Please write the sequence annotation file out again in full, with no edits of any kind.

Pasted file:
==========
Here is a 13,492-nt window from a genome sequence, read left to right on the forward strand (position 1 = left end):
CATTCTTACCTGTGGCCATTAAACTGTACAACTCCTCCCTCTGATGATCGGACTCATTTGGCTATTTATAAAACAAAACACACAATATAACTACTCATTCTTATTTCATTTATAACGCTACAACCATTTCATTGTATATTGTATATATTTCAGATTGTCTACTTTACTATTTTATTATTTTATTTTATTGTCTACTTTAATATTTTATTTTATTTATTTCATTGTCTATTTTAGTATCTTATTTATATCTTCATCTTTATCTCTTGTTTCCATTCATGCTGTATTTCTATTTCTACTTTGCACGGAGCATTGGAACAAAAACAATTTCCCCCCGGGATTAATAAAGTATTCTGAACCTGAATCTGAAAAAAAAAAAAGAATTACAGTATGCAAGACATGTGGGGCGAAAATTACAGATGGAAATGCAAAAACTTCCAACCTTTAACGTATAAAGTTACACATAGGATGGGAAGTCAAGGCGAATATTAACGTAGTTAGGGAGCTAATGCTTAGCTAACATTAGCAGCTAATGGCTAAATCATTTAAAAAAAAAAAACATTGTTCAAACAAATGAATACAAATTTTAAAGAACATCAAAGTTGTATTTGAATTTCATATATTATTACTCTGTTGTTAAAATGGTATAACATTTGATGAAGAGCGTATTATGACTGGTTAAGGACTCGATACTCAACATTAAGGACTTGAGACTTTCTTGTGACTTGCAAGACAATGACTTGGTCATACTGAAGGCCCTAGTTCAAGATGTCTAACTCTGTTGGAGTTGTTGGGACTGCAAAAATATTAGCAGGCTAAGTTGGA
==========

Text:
Here is a 13,492-nt window from a genome sequence, read left to right on the forward strand (position 1 = left end):
CATTCTTACCTGTGGCCATTAAACTGTACAACTCCTCCCTCTGATGATCGGACTCATTTGGCTATTTATAAAACAAAACACACAATATAACTACTCATTCTTATTTCATTTATAACGCTACAACCATTTCATTGTATATTGTATATATTTCAGATTGTCTACTTTACTATTTTATTATTTTATTTTATTGTCTACTTTAATATTTTATTTTATTTATTTCATTGTCTATTTTAGTATCTTATTTATATCTTCATCTTTATCTCTTGTTTCCATTCATGCTGTATTTCTATTTCTACTTTGCACGGAGCATTGGAACAAAAACAATTTCCCCCCGGGATTAATAAAGTATTCTGAACCTGAATCTGAAAAAAAAAAAAGAATTACAGTATGCAAGACATGTGGGGCGAAAATTACAGATGGAAATGCAAAAACTTCCAACCTTTAACGTATAAAGTTACACATAGGATGGGAAGTCAAGGCGAATATTAACGTAGTTAGGGAGCTAATGCTTAGCTAACATTAGCAGCTAATGGCTAAATCATTTAAAAAAAAAAAACATTGTTCAAACAAATGAATACAAATTTTAAAGAACATCAAAGTTGTATTTGAATTTCATATATTATTACTCTGTTGTTAAAATGGTATAACATTTGATGAAGAGCGTATTATGACTGGTTAAGGACTCGATACTCAACATTAAGGACTTGAGACTTTCTTGTGACTTGCAAGACAATGACTTGGTCATACTGAAGGCCCTAGTTCAAGATGTCTAACTCTGTTGGAGTTGTTGGGACTGCAAAAATATTAGCAGGCTAAGTTGGA